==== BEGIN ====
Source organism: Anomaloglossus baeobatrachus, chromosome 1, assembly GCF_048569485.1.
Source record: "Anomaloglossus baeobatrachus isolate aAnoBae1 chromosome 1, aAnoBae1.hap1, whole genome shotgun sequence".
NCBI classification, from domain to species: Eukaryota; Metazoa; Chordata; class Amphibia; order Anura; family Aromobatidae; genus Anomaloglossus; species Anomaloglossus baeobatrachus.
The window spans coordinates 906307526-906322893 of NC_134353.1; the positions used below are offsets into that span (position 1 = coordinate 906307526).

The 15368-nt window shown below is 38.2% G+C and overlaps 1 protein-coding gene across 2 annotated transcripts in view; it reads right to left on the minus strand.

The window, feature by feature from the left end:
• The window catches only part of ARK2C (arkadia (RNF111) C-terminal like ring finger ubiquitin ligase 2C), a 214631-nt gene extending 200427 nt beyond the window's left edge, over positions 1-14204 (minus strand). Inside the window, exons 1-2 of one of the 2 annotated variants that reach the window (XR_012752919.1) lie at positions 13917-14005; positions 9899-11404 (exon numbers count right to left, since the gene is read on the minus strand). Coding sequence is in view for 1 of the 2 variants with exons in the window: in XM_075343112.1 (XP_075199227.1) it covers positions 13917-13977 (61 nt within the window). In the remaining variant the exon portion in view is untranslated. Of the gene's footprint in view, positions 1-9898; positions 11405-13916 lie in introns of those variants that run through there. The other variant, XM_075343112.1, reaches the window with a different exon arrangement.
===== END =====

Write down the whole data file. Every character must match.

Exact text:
Source organism: Anomaloglossus baeobatrachus, chromosome 1, assembly GCF_048569485.1.
Source record: "Anomaloglossus baeobatrachus isolate aAnoBae1 chromosome 1, aAnoBae1.hap1, whole genome shotgun sequence".
NCBI classification, from domain to species: Eukaryota; Metazoa; Chordata; class Amphibia; order Anura; family Aromobatidae; genus Anomaloglossus; species Anomaloglossus baeobatrachus.
The window spans coordinates 906307526-906322893 of NC_134353.1; the positions used below are offsets into that span (position 1 = coordinate 906307526).

The 15368-nt window shown below is 38.2% G+C and overlaps 1 protein-coding gene across 2 annotated transcripts in view; it reads right to left on the minus strand.

The window, feature by feature from the left end:
• The window catches only part of ARK2C (arkadia (RNF111) C-terminal like ring finger ubiquitin ligase 2C), a 214631-nt gene extending 200427 nt beyond the window's left edge, over positions 1-14204 (minus strand). Inside the window, exons 1-2 of one of the 2 annotated variants that reach the window (XR_012752919.1) lie at positions 13917-14005; positions 9899-11404 (exon numbers count right to left, since the gene is read on the minus strand). Coding sequence is in view for 1 of the 2 variants with exons in the window: in XM_075343112.1 (XP_075199227.1) it covers positions 13917-13977 (61 nt within the window). In the remaining variant the exon portion in view is untranslated. Of the gene's footprint in view, positions 1-9898; positions 11405-13916 lie in introns of those variants that run through there. The other variant, XM_075343112.1, reaches the window with a different exon arrangement.